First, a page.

Dr. Adrian Smith of Ant Lab and North Carolina Museum of Natural Sciences captured high definition, slow motion footage showing how the aptly named Springtail hexapod is able to jump so quickly, spinning backwards at a rate of 290 flips per second, and so high, jumping to 86 times their own height, despite being such tiny beings. The height and speed of the jumps are due to an extra appendage called the furcula, which helps the hexapod with such tasks as jumping, balance, and righting itself.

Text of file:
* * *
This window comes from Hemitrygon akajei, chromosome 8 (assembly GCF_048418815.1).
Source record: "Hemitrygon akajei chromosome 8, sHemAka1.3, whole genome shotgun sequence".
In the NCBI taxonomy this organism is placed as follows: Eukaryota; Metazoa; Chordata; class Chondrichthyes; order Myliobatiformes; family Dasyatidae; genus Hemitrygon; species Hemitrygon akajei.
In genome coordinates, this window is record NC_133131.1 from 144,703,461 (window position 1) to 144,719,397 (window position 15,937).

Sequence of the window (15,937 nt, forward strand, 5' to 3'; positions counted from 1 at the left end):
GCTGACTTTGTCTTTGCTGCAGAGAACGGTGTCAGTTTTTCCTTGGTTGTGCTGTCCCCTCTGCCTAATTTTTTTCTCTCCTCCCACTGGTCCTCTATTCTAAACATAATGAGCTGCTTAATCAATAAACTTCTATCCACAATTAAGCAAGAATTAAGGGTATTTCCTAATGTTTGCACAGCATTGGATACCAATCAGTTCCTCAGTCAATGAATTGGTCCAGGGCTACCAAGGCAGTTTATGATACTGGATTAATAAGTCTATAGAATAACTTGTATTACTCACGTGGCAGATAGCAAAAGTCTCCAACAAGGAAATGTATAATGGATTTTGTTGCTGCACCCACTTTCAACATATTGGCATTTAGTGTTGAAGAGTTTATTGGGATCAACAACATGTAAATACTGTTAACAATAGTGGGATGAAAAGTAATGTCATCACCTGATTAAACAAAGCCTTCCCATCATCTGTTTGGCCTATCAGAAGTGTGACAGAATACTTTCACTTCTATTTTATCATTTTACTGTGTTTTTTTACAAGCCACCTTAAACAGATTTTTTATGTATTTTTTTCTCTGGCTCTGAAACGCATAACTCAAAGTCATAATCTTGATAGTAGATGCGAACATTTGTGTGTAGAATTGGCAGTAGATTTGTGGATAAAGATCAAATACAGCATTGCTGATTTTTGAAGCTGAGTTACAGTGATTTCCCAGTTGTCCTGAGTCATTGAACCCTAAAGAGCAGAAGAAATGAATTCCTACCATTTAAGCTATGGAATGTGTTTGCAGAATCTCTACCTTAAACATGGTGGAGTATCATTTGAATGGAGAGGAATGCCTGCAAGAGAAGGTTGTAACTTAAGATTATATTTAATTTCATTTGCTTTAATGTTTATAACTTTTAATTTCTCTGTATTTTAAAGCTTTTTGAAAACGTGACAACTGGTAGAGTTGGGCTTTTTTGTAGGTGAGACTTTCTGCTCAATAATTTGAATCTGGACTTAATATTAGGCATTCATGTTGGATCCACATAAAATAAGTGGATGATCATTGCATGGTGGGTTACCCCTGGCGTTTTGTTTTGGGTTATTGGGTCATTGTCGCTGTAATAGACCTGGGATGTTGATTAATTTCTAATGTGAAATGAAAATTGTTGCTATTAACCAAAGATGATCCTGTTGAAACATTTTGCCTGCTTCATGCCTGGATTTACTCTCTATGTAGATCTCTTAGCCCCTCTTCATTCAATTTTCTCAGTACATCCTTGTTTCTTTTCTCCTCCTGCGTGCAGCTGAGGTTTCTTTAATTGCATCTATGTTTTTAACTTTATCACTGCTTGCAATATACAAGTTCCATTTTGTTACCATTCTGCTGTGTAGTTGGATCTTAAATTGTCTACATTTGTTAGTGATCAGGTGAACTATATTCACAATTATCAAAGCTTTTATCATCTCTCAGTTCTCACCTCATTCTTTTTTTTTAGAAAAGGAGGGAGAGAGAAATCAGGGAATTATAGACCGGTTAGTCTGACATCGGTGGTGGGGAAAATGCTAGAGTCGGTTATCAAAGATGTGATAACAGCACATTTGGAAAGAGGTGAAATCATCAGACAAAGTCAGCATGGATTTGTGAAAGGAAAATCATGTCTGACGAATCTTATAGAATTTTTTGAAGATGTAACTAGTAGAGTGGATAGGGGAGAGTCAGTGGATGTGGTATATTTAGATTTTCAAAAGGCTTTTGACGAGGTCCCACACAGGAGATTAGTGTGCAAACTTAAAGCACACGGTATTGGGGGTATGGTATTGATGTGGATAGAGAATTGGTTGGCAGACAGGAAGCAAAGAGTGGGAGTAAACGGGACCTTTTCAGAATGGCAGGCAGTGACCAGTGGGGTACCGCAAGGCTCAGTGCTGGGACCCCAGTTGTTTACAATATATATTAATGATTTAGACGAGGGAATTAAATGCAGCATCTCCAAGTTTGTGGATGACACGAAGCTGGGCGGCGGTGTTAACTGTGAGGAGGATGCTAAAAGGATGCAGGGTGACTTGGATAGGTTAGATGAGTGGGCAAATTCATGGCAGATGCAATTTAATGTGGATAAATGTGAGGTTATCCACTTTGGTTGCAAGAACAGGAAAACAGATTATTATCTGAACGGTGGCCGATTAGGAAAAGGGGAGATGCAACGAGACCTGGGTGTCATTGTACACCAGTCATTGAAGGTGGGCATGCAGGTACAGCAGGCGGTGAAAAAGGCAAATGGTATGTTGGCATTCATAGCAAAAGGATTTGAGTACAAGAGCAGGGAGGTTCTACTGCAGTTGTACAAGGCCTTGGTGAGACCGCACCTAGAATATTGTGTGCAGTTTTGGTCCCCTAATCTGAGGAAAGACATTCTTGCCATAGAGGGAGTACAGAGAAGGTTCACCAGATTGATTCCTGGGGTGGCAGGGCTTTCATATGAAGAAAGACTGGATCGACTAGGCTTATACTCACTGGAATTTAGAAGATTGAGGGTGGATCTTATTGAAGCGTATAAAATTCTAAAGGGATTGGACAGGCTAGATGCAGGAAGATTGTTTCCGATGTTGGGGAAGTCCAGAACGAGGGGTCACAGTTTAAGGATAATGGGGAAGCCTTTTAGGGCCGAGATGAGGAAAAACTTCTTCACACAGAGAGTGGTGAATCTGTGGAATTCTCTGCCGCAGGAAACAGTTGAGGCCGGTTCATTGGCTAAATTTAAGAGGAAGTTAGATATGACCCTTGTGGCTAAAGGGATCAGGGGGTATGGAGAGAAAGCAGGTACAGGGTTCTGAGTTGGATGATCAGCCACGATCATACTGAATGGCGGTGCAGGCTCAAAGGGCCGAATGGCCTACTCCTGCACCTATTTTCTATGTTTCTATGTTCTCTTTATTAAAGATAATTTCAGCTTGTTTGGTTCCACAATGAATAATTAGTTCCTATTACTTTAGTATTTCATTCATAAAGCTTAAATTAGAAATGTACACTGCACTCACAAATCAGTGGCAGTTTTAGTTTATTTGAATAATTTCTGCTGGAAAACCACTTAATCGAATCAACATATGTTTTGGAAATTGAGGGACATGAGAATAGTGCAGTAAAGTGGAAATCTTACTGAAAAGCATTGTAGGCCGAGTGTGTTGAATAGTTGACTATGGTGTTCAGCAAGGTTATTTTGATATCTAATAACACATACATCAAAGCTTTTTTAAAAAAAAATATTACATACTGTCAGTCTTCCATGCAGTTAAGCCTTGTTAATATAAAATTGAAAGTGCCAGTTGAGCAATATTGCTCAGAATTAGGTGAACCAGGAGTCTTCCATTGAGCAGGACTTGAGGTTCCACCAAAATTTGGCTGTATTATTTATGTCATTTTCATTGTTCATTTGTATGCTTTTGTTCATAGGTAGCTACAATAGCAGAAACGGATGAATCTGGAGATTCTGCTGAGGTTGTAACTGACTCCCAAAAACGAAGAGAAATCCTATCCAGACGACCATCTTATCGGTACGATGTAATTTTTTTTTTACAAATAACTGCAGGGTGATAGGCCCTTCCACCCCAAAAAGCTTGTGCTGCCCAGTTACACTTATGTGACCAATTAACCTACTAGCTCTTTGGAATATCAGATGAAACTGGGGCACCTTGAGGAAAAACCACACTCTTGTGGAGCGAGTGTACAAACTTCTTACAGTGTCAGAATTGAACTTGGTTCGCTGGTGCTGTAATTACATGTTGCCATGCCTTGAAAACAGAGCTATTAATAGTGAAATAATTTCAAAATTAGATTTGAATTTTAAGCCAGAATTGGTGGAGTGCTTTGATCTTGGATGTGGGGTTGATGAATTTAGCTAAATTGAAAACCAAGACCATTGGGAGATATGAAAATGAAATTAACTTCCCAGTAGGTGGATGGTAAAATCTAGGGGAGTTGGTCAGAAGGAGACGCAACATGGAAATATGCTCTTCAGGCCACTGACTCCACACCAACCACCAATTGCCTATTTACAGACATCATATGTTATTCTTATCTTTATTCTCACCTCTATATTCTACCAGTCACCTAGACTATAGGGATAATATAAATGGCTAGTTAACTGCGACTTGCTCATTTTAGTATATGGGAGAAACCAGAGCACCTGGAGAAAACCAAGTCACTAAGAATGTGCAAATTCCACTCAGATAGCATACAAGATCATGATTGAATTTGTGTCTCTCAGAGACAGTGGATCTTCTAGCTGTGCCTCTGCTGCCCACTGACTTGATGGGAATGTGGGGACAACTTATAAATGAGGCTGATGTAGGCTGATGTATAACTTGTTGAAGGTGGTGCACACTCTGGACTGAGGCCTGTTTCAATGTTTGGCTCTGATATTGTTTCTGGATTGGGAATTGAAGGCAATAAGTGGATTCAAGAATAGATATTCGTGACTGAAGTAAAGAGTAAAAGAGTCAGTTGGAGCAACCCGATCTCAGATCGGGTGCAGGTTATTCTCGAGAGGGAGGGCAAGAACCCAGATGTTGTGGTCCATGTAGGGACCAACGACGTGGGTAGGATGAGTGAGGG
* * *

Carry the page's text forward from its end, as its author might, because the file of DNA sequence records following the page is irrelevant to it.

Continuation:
Whether they jump off a solid ground or water, it’s all powered by a spring-loaded appendage tucked underneath their bodies called the furcula. …There are two points in the jump when the furcula is moving too fast to see. The first is when it’s released from the body to the ground. And this makes sense. That’s the point at which the stored energy of their internal spring system is released and they’re starting their jump. The second, though, is different. It’s the point at which the tips of the furcula lose contact with the ground. The tail seems to be in tension and, when it’s released, it flings back behind the body.